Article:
This past spring, as the Tea Party movement was gearing up for one of its big moments in the spotlight -- the April 15 Tax Day protests -- the conservative cause found itself mired in controversy.
After a year of rowdy Congressional town hall meetings, extremist rhetoric and bitter internal turf battles, even key players like Charles and David Koch -- the billionaire backers of Americans for Prosperity, which led the first 2009 Tax Day Tea Party protests -- had begun to distance themselves from the turbulent cause.
On the eve of the Tax Day rallies, the Kochs declared that "No funding has been provided by Koch companies, the Koch foundations, or Charles Koch or David Koch specifically to support the tea parties." By summer, David Koch was practically disowning them, telling New York magazine, "I've never been to a tea party event. No one representing the tea party has even approached me."
But just as leading conservatives were stepping away from the Tea Party -- at least in public -- conservative groups in North Carolina backed by Art Pope, the Koch's lesser-known ally, were rushing to embrace the controversial movement -- a close relationship that continues to this day.
'Tea Parties sweeping the nation!'
April 15, 2009. That was the day that put the Tea Party movement on the map, when nearly 1,000 Tax Day Tea Party rallies erupted across the country. Americans for Prosperity, a then-obscure conservative advocacy group founded by David Koch in 2003, made no secret of its leadership in the Tea Party protests.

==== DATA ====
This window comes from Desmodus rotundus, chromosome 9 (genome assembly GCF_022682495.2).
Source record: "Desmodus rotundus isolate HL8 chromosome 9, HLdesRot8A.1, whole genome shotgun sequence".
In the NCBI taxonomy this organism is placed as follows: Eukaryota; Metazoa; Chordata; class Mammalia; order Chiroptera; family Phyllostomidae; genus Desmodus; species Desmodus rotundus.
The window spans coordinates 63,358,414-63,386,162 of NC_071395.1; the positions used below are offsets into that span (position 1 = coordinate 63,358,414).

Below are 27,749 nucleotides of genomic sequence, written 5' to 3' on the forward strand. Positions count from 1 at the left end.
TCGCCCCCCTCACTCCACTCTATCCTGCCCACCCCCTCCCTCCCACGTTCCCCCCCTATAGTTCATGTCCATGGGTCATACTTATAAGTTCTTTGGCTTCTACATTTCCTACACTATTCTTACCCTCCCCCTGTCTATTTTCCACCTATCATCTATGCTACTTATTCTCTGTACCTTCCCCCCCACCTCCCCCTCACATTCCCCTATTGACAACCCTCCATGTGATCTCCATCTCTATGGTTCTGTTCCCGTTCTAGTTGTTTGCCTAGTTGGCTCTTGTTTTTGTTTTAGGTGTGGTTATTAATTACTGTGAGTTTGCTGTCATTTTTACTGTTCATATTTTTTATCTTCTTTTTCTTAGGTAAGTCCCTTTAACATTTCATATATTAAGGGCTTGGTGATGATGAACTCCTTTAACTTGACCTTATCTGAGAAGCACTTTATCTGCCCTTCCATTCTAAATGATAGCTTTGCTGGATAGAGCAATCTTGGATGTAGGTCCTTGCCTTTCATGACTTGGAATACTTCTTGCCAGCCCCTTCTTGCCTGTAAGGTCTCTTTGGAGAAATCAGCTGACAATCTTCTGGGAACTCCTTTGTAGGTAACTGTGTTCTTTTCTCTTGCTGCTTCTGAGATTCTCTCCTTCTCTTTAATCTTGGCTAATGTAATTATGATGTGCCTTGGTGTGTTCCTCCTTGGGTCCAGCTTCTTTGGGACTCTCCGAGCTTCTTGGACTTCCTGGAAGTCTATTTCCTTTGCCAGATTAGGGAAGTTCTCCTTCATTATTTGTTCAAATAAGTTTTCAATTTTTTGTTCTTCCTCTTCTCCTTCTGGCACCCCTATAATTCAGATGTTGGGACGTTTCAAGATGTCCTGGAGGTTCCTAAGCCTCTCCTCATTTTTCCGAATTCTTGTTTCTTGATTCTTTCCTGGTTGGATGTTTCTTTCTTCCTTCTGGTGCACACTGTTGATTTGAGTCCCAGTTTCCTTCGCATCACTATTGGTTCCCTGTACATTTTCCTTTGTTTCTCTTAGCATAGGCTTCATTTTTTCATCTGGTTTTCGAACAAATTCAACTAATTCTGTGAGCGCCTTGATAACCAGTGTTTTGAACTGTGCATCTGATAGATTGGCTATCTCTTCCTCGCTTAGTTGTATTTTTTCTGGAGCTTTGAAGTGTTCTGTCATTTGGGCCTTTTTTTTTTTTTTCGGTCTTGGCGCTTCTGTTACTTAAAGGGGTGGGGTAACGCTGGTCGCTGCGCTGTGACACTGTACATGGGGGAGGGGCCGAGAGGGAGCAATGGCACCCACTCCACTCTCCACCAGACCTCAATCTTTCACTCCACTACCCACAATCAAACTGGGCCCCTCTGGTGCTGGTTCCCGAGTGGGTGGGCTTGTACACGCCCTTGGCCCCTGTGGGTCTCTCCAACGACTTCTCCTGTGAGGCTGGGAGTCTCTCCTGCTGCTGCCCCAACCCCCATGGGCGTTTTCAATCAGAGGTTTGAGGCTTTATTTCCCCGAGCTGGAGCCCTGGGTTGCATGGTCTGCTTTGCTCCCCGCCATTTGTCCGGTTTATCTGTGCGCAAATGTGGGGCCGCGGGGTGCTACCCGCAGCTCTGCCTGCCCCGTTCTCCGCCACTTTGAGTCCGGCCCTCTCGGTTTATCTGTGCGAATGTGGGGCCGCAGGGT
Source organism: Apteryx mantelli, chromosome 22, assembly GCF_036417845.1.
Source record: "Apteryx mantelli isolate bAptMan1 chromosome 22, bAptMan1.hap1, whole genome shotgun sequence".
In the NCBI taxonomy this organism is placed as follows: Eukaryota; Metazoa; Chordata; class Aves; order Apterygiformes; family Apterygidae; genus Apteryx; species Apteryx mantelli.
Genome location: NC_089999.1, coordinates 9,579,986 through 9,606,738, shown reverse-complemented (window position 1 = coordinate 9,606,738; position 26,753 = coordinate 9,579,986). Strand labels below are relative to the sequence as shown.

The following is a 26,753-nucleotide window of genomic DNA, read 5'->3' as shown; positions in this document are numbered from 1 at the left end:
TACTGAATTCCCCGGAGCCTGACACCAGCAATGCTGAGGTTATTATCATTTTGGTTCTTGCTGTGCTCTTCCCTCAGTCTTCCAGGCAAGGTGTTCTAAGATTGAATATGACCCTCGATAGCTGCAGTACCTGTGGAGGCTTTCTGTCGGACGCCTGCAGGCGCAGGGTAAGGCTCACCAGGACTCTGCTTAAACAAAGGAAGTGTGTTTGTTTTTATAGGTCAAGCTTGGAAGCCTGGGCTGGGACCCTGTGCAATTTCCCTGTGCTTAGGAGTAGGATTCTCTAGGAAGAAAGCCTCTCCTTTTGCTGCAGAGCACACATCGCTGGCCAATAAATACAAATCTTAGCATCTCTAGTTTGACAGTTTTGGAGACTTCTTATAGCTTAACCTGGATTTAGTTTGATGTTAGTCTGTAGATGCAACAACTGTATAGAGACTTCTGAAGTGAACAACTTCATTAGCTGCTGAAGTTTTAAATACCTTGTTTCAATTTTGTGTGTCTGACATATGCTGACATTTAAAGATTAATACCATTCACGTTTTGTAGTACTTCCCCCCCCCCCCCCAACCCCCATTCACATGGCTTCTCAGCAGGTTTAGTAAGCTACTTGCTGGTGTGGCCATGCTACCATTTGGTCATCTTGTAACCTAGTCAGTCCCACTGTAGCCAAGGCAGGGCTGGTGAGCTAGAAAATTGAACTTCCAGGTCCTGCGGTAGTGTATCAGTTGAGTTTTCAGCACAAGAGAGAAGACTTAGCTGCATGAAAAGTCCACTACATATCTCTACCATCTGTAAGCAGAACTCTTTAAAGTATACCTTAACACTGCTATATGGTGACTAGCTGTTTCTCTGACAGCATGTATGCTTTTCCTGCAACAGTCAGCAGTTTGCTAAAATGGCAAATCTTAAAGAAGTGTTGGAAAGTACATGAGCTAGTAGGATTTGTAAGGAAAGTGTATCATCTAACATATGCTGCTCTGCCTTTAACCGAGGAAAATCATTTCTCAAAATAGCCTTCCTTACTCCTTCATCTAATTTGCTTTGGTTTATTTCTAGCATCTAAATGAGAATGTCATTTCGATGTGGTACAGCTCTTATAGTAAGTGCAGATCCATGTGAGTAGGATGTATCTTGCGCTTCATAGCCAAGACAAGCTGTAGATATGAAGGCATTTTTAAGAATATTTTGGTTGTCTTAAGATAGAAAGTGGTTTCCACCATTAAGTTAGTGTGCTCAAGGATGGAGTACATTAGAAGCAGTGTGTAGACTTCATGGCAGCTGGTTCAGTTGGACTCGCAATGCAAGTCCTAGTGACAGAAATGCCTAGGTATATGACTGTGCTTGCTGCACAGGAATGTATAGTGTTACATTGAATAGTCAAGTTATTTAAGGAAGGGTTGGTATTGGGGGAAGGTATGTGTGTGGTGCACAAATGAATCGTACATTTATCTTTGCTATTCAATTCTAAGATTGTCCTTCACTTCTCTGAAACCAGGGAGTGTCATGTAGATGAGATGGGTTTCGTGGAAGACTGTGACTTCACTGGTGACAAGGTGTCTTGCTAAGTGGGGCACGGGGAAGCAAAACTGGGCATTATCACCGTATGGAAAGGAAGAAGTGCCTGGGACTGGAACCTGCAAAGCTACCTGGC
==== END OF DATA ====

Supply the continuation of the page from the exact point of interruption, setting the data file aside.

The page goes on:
While the Kochs get most of the credit -- or to detractors, infamy -- for AfP's success, North Carolina's Art Pope has been a critical junior benefactor: A Facing South analysis found that a family foundation led by Art Pope has given the Americans for Prosperity Foundation over $1.3 million since 2004, enough to be the group's second-largest institutional backer. Pope also sits on AfP's four-person board of directors.
Energized by the April rallies, Americans for Prosperity quickly moved to seize leadership in the Tea Party movement. AfP called for a national Tax Payer Tea Party in Washington, D.C. in October 2009 to channel the movement's energy. AfP delivered "Home Organizing" kits to Tea Party activists and sponsored dozens of trainings at local and national Tea Party events.
But then the bad publicity started. Reports of mostly-white Tea Party activists holding offensive signs -- "Obama's Plan: White Slavery" -- and shouting racial epithets hit the news. Polls also suggested these episodes were no fluke, but a reflection of extremist and racially-charged views with wide currency in the movement.
For example, a New York Times/CBS poll in April found only 41 percent of Tea Party adherents believed President Obama was born in the U.S. A survey in seven states (including North Carolina) by University of Washington researchers found that, of whites who "strongly" or "somewhat" approve of the Tea Party movement, "only 35% believe blacks to be hardworking, only 45% believe blacks are intelligent, and only 41% think that blacks are trustworthy. Perceptions of Latinos aren't much different."